Fresh off their recent toour with PROPAGANDHI and IRON CHIC, and the release of their new epic, multi-layered record “Anti-Colonial Vol.1” (Epidemic Records, Creep Records), Dominican by way of Chicago progressive, Latino rhythmed hardcore punks LA ARMADA joins us for a brief interview on their history, moving from the Dominican Republic and settling in Chicago, what it means to be immigrants in the US, and a lot lot more.
LA ARMADA formed in 2001 and moved to Chicago in 2007. The band delivers is a powerful mix of wild, sharp and heavy riffs, angry vocals, irresistible breakdowns, all wrapped up in a thrash metal, hardcore punk crossover container with politically charged, meaningful lyrics. Their new record “Anti-Colonial Vol. 1” was released on March 30th 2018 via Epidemic Records, and Creep Records.
“Anti-Colonial Vol. 1” The latest album by La Armada, sees the band honing in on their musical identity and finally capturing the energy of their live shows on record. After years of absorbing elements from the multi-genre bills they played both in the national underground scene as well as in the major touring circuit , the objective was clear but not easy; to utilize the elements of hardcore that first drew them to the genre while adding the Caribbean rhythms that make them unique.
The result is 11 tracks of a tasteful crossover between the hardcore punk they grew up with and the lively grooves commonly heard in latin percussion, something seldom explored successfully in heavy music. The songs range from fast and heavy to crushing down tempo beats, toppled with witty lyrics that touch on the socio-economic barriers that stagger the working class of today.
1. Hey guys! Thanks so much for joining us here on IDIOTEQ! You’ve recently wrapped up your US trek with PROPAGANDHI and IRON CHIC. How was it?
2. Apart from shows, how is ‘car window view’ on America in these politically and socially turbulent times?
3. It’s been over 10 years since you moved to Chicago. Please take us back to early 00’s and tell us what promped you to change your location.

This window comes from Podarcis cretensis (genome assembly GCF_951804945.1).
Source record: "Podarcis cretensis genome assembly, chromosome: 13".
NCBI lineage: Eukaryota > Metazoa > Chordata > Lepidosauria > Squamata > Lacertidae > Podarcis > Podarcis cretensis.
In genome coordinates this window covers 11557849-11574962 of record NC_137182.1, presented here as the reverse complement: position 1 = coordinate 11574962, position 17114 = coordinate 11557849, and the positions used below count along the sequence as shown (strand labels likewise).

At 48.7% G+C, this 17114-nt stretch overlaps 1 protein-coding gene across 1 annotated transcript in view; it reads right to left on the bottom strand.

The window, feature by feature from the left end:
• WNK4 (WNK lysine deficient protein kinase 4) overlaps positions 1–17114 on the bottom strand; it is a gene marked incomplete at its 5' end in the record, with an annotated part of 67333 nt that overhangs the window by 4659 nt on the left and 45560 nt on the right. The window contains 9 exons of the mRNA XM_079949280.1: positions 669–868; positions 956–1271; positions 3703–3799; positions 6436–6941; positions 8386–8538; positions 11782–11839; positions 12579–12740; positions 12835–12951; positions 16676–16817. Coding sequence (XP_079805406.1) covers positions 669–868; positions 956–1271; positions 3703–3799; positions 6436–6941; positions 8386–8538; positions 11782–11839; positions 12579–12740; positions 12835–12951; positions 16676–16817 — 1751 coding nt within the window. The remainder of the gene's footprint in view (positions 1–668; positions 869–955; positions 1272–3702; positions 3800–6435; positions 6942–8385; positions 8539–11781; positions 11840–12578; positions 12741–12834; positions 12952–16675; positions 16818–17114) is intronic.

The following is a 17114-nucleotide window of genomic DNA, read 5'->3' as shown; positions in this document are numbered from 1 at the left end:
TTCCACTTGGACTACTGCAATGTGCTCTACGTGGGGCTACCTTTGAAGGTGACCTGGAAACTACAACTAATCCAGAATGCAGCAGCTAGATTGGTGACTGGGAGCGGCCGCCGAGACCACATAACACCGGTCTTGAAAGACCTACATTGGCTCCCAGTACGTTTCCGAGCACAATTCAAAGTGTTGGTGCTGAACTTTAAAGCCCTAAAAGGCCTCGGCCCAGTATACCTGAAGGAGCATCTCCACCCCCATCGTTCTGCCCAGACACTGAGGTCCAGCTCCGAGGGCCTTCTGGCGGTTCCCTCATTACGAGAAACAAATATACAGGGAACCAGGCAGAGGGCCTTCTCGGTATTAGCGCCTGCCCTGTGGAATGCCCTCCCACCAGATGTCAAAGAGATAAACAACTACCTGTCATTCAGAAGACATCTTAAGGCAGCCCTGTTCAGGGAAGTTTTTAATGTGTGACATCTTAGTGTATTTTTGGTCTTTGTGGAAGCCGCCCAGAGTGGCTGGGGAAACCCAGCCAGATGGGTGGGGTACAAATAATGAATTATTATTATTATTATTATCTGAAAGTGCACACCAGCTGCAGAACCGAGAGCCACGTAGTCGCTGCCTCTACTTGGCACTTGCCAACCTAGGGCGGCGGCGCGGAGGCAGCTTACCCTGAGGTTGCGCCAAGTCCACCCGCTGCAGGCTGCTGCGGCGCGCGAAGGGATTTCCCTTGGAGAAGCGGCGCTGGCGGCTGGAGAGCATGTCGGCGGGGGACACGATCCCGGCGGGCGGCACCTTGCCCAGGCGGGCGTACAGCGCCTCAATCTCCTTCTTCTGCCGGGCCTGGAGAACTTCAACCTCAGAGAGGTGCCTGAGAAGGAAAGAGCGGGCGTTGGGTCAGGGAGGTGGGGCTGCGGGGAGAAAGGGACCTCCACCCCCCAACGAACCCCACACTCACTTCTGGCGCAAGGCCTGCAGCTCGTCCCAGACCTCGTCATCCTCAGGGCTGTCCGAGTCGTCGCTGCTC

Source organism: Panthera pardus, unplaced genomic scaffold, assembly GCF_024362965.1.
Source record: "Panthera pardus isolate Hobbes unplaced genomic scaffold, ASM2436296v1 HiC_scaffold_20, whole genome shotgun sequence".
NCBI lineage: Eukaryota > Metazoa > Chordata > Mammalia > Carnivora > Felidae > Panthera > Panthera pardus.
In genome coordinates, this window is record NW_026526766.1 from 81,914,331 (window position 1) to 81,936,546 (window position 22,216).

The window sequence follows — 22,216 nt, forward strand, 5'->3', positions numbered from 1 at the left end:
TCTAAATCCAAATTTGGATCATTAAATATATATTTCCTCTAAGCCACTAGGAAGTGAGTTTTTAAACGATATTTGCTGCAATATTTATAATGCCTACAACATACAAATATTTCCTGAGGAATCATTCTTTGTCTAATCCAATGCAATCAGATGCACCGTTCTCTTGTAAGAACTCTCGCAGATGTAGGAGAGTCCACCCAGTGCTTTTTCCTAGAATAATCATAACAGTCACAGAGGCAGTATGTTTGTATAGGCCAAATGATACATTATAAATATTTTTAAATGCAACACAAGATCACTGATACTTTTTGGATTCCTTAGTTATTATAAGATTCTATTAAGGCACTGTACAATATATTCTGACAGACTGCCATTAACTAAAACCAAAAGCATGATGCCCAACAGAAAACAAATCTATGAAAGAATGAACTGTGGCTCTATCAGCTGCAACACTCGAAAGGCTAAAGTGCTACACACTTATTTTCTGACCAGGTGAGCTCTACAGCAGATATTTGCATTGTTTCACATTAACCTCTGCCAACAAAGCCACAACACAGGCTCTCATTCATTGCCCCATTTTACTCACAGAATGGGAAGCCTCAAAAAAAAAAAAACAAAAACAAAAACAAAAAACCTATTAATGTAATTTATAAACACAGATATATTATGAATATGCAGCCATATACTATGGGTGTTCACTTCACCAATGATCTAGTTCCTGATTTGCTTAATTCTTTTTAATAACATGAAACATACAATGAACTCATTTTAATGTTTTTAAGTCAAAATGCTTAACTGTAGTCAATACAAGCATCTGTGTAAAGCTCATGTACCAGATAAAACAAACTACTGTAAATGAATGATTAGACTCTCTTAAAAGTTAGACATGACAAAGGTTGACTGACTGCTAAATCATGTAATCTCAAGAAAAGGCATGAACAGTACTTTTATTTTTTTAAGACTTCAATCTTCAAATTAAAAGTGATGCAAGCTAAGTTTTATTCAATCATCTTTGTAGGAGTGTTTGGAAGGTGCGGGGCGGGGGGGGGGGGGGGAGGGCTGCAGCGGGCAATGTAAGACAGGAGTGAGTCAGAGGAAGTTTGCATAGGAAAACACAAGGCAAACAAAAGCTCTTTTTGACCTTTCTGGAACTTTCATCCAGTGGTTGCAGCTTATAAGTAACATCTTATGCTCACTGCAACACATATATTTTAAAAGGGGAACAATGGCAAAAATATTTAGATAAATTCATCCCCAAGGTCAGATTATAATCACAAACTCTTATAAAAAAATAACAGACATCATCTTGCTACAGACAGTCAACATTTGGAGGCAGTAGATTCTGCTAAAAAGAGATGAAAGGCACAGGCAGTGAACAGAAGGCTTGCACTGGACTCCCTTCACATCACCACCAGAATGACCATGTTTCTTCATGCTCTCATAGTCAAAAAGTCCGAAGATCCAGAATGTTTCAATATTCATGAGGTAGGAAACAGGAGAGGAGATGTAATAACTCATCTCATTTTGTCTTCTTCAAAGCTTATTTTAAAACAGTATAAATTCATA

4. Was it a struggle to fit in? Was it in any way challenging, diving into Chicago’s punk scene as transplants?
5. How has your perspective on US politics changed over the years?
6. How about your ties to Dominican Republic? Are you still deeply connected to the domestic issues of your home country?
7. How is your local hardcore punk scene back in República Dominicana?
8. And how about Chicago? How thriving is your local scene up there?
9. Can you tell us more about your zine making process? How did you get hooked on printed zines in the first place?
10. Any cool printed zines that are still out there you’d like to recommend for our readers?
11. You have planted yourself at the intersection of music and activism. Do you consider those two fields related?
12. Ok, so back to the differences between República Dominicana and the US, what would you consider core values that your home country is built upon and what the main cultural contrasts compared to the States?
13. In terms of individual beliefs and turning them into life changing actions, who are some personal heroes for you?
14. Do you have any recommended books, writings or records for people with an interest in or leaning in getting involved in issues you tackle in your lyrics?
15. If you had one political wish, what would it be?
16. Thanks so much for your time, guys. Appreciate it. Feel free to wrap it up with your final words and some teaser of your upcoming plans for the rest of the year and beyond. Cheers from Warsaw!
LA ARMADA will be doing a coouple of shows later this month in Canada: